Olivia Swedberg Yinger
PhD, Florida State University
MME, Florida State University
BM, Florida State University
NICU Music Therapist at UK since 2012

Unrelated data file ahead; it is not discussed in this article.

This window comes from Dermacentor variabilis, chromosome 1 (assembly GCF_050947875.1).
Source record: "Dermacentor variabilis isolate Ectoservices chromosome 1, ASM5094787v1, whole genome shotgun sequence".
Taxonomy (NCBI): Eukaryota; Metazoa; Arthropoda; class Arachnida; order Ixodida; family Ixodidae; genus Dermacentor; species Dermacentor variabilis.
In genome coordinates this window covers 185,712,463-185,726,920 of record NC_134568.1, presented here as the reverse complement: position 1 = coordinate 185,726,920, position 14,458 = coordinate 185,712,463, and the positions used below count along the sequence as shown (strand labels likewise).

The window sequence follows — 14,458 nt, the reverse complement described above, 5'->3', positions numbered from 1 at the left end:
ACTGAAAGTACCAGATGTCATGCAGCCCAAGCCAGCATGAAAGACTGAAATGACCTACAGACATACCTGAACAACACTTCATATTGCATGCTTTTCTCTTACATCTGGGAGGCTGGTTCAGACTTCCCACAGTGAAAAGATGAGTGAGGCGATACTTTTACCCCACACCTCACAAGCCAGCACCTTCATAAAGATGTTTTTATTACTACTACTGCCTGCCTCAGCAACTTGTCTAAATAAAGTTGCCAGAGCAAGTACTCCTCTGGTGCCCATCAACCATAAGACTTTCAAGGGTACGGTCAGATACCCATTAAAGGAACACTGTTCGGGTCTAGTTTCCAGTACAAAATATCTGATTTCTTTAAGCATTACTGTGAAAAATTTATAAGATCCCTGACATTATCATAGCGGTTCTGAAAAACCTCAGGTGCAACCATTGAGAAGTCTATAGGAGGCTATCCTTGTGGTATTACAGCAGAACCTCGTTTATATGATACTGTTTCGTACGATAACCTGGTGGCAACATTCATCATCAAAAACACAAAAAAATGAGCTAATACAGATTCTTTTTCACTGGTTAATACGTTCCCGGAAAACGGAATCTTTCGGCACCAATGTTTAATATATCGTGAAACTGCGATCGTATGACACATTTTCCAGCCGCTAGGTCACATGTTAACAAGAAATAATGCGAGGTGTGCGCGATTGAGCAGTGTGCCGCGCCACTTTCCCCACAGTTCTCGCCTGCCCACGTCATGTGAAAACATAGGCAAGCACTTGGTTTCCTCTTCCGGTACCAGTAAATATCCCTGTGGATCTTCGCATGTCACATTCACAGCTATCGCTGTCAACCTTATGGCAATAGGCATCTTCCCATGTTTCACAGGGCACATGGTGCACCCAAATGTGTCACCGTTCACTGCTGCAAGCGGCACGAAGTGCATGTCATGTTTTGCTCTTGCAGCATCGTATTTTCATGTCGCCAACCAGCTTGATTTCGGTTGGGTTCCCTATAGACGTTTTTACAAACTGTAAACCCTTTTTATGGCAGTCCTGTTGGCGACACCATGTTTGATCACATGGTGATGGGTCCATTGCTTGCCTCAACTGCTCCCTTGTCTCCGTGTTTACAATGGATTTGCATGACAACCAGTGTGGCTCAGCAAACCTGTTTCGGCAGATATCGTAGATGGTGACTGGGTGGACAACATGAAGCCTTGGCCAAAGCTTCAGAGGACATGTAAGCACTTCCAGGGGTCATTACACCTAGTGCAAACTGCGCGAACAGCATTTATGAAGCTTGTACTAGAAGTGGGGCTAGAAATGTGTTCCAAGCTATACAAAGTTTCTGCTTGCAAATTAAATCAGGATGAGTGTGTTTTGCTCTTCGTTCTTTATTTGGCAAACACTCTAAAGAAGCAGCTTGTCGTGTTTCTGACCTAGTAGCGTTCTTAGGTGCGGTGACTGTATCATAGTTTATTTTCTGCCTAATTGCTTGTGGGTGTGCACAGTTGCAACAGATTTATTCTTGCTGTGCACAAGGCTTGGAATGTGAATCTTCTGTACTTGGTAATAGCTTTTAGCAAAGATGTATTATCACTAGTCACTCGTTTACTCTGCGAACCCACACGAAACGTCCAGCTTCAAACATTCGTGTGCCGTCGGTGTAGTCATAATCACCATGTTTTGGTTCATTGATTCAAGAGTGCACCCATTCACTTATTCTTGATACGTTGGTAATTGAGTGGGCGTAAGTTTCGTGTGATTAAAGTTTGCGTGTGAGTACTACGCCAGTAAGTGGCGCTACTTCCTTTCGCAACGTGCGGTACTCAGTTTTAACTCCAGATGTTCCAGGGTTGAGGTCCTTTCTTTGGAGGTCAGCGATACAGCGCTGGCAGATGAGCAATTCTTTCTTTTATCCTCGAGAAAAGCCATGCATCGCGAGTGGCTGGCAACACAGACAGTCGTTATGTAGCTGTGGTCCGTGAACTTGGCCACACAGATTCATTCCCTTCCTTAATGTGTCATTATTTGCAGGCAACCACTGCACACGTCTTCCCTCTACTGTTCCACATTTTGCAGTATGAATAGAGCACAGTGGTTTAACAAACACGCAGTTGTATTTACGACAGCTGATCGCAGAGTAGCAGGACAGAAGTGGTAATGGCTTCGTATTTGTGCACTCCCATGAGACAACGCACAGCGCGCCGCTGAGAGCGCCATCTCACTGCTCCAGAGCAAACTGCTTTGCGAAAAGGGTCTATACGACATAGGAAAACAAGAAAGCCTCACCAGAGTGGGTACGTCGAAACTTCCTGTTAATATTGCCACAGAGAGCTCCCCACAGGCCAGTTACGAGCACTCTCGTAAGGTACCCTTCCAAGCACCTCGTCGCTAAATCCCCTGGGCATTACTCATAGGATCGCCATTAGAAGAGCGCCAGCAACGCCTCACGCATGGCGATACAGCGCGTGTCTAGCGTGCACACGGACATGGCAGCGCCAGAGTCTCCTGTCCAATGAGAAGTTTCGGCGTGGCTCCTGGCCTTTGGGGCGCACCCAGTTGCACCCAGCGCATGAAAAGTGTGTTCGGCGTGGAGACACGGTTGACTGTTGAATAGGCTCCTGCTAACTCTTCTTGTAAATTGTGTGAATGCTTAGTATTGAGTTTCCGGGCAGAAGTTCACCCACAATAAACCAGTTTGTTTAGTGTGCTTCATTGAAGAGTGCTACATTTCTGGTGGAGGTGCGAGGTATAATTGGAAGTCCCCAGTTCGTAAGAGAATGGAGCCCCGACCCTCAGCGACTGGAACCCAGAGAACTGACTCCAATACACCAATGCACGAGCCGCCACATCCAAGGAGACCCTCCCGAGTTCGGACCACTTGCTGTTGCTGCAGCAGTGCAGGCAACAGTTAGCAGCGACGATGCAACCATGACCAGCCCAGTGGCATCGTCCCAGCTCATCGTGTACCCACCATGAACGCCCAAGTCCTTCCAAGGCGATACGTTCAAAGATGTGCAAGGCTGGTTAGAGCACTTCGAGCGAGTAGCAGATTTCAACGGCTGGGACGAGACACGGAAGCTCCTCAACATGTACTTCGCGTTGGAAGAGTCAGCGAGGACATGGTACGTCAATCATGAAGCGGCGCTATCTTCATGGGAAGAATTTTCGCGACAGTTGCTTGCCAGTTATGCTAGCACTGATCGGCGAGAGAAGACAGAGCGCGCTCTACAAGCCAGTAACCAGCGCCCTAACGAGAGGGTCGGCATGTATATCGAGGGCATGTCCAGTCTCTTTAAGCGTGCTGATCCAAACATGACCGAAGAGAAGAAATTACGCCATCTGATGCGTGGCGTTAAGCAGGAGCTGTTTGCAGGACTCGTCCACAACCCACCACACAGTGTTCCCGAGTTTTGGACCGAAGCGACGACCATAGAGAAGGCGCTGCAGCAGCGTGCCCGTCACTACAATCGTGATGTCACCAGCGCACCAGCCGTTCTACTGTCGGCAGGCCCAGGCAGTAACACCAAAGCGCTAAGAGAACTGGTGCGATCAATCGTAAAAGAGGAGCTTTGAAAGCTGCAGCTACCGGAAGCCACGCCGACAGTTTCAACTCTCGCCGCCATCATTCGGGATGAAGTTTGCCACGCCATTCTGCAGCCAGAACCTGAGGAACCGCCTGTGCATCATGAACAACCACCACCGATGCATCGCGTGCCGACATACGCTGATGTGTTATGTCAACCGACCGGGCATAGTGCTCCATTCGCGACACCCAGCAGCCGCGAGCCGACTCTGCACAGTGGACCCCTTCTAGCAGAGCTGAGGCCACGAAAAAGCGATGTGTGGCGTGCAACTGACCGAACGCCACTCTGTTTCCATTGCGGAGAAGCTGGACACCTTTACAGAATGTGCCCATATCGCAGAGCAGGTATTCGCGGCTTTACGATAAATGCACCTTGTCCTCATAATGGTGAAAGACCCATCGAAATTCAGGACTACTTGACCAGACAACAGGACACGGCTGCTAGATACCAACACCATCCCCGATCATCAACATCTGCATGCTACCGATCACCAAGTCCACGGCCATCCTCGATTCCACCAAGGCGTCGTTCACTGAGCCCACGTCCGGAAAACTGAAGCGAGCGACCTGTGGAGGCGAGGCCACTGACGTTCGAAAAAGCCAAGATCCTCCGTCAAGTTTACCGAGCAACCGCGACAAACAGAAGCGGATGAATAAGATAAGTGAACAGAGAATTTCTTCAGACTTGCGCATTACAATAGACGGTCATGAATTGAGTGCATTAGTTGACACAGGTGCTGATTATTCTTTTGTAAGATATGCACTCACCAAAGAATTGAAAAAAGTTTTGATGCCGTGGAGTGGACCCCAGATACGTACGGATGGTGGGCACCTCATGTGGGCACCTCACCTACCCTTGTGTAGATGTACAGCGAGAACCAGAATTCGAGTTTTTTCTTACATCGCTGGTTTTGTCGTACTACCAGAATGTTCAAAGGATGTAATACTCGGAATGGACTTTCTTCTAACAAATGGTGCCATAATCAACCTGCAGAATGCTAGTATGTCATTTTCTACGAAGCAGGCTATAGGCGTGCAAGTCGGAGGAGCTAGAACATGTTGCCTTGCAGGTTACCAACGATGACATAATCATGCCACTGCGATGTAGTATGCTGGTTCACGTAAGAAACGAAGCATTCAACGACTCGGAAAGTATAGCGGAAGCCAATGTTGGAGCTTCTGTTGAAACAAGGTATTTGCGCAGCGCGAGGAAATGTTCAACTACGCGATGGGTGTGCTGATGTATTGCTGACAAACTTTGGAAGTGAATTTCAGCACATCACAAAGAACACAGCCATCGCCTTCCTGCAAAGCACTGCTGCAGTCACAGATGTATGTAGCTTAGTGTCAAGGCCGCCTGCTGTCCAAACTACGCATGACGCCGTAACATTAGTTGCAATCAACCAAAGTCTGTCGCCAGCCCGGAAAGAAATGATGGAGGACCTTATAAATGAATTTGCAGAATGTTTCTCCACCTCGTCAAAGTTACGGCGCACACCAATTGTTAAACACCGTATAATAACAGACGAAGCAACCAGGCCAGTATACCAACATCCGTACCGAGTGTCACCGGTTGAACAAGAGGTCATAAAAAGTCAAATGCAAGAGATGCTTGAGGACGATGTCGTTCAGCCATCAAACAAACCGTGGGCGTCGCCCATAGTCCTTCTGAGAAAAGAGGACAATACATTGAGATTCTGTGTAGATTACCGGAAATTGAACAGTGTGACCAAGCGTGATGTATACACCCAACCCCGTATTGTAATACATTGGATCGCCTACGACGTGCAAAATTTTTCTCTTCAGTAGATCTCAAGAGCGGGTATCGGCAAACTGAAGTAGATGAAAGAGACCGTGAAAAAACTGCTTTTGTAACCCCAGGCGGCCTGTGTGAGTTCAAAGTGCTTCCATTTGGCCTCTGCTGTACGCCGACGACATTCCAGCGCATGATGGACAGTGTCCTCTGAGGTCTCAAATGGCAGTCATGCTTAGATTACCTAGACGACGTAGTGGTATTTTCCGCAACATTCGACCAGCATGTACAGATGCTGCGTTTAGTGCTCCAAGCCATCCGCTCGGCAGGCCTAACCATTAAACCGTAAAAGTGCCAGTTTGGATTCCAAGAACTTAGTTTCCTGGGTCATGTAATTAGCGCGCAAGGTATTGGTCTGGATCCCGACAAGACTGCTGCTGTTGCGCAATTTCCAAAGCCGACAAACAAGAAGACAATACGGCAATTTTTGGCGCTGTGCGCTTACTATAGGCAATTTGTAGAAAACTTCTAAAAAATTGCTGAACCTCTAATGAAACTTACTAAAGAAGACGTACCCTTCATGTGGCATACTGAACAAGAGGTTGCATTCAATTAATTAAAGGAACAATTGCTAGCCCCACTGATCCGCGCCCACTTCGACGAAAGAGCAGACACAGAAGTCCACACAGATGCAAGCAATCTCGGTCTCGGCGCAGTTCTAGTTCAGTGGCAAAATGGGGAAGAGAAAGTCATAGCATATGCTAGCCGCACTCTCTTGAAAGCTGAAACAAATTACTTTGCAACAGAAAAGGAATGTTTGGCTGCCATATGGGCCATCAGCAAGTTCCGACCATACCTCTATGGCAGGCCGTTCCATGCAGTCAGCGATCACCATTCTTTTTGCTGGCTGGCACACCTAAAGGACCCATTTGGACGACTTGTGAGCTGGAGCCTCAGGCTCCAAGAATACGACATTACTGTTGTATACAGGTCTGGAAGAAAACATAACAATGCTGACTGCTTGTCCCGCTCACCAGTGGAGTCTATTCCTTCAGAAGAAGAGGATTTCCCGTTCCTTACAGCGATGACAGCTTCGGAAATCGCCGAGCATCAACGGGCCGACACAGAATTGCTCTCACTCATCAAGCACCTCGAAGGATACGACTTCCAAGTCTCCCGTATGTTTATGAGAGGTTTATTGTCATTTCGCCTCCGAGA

Before joining the faculty of the University of Kentucky, Dr. Olivia Yinger taught at the Florida State College of Music as a doctoral teaching assistant. She previously coordinated the Tallahassee Memorial HealthCare/Florida State University Music Therapy and Arts in Medicine Program, as well as the National Institute for Infant and Child Medical Music Therapy. She gained clinical experience with a variety of populations through her work with Healing Hearts Music Therapy, a private practice in Tallahassee, Florida, where she provided contract services for two school districts, several assisted living and skilled nursing facilities, a rehabilitation facility, and a psychiatric treatment center. Dr. Yinger serves as Associate Editor for the Journal of Music Therapy and is a delegate to the American Music Therapy Association Assembly of Delegates, representing the southeastern region. She is a member of the Kentucky State Task Force for Government Relations and a fellow of the National Institute for Infant and Child Medical Music Therapy, through which she provides advanced training for music therapists seeking to become Neonatal Intensive Care Music Therapists (NICU-MT). Dr. Yinger has authored or co-authored several books, including Music therapy: Research and evidence-based practice and Procedural support music therapy: A guide to evidence-based practice and program development. She has published research in the Journal of Music Therapy, Music Therapy Perspectives, Psychology of Music, The Arts in Psychotherapy, Update: Applications of Research in Music Education, and the International Journal of Music Education. In 2013, Dr. Yinger co-founded the mUsiKcare program, which provides group piano lessons for adults over 50 to promote wellness, at the University of Kentucky. In 2015, she helped establish a music group in Lexington called Sentimental Journey for people with Parkinson’s disease and their carepartners. In 2019, she received a grant through the UK Human Development Institute to help establish an inclusive summer music camp for elementary school students with and without disabilities at the University of Kentucky. Dr. Yinger’s primary research interests include procedural support music therapy, neonatal and pediatric music therapy, music in gerontology, music therapy for individuals with neurological disorders, creating inclusive music experiences for children with disabilities, Orff-based music therapy, and trauma-informed music therapy practice.